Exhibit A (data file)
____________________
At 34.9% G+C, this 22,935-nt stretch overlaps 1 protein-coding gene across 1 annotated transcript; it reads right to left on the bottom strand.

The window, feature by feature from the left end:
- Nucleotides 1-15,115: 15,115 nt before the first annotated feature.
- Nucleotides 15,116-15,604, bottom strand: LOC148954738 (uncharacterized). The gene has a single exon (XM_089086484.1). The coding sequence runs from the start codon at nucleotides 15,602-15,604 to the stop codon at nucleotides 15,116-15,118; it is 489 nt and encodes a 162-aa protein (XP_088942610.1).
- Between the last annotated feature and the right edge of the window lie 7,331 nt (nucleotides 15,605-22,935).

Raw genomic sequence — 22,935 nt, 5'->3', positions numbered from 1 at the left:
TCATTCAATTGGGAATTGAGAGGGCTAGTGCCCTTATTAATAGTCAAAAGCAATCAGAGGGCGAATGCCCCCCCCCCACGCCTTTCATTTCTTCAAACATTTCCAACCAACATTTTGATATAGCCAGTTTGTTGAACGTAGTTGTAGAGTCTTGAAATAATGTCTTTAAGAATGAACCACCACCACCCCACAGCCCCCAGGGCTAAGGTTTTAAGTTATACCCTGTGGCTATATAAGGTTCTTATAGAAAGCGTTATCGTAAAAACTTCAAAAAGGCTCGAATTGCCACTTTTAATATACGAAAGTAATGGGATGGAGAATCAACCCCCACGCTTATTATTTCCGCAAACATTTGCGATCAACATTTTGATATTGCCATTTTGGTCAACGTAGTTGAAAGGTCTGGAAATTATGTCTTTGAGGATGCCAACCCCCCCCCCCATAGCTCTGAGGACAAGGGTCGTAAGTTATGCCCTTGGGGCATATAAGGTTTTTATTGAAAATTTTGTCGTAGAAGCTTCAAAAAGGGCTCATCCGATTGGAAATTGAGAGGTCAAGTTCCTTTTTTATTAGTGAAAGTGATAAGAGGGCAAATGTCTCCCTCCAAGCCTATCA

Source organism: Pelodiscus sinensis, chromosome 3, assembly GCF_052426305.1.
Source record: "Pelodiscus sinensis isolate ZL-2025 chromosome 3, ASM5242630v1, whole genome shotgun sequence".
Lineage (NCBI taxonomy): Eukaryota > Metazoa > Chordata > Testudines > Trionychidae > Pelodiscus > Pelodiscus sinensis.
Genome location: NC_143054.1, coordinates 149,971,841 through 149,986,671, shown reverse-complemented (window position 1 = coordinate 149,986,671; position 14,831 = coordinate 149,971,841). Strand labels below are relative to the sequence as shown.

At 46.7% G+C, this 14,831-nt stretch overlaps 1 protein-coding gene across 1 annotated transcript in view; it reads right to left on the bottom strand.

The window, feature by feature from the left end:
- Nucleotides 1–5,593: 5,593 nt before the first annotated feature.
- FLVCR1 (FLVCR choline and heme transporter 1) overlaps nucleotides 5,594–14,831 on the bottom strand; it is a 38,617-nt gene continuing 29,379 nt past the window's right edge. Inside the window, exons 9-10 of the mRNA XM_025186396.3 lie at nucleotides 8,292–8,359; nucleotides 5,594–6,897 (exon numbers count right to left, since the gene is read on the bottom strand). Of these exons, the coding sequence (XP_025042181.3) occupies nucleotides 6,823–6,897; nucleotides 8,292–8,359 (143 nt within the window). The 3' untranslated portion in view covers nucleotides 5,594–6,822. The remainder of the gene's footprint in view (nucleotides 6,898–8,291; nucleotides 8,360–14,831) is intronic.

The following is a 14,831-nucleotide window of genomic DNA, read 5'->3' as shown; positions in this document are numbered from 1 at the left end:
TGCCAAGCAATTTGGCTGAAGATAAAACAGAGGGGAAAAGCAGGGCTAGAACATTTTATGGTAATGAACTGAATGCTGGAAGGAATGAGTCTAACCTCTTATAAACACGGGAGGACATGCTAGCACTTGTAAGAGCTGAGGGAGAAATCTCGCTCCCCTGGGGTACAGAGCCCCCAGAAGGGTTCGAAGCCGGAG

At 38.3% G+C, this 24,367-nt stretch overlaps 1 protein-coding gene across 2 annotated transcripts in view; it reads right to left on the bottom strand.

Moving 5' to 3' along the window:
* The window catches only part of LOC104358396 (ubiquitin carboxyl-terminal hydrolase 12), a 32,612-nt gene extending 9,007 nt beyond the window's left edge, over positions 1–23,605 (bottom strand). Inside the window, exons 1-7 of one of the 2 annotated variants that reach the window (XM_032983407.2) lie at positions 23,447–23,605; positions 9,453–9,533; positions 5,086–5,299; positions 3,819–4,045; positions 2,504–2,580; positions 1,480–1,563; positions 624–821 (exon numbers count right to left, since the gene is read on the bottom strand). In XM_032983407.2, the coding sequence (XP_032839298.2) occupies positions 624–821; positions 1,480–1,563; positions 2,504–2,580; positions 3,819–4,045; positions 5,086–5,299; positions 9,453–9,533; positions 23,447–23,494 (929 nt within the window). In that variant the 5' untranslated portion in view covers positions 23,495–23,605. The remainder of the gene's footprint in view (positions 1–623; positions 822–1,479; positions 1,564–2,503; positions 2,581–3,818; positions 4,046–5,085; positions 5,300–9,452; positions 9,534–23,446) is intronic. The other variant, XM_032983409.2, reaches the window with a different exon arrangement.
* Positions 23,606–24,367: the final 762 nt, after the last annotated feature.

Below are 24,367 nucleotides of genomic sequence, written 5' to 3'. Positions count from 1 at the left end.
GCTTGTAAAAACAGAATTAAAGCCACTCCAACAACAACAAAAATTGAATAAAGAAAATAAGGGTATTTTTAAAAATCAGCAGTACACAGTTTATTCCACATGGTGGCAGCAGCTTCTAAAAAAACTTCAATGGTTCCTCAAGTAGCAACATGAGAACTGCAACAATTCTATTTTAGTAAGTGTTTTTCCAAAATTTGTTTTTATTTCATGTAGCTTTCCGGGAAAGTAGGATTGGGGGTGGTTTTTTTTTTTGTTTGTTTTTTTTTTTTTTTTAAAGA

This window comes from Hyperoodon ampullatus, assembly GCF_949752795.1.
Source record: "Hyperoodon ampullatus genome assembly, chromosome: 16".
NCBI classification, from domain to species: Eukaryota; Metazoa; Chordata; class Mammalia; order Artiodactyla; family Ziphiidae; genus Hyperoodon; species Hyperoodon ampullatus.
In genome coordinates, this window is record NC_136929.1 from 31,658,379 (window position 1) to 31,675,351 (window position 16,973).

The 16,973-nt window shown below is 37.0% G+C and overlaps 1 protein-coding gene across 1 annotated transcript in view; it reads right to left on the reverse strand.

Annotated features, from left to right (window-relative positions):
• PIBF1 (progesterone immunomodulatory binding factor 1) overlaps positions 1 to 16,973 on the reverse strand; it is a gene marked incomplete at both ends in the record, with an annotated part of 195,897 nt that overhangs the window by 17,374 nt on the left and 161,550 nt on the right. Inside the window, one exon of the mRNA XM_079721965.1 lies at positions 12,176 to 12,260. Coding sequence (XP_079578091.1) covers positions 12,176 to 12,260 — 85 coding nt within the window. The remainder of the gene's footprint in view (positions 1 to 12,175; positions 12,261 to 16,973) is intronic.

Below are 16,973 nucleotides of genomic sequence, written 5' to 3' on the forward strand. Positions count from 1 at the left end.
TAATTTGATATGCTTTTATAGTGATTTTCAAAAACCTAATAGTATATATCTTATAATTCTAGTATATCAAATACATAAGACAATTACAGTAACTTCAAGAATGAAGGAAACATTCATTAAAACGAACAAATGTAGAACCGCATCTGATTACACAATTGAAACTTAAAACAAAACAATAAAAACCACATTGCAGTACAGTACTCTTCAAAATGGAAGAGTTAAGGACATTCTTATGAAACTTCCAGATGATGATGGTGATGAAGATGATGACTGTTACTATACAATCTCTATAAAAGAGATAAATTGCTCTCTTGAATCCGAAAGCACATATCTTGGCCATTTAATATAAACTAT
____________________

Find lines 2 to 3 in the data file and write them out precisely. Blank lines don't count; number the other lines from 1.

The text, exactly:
The window, feature by feature from the left end:
- Nucleotides 1-15,115: 15,115 nt before the first annotated feature.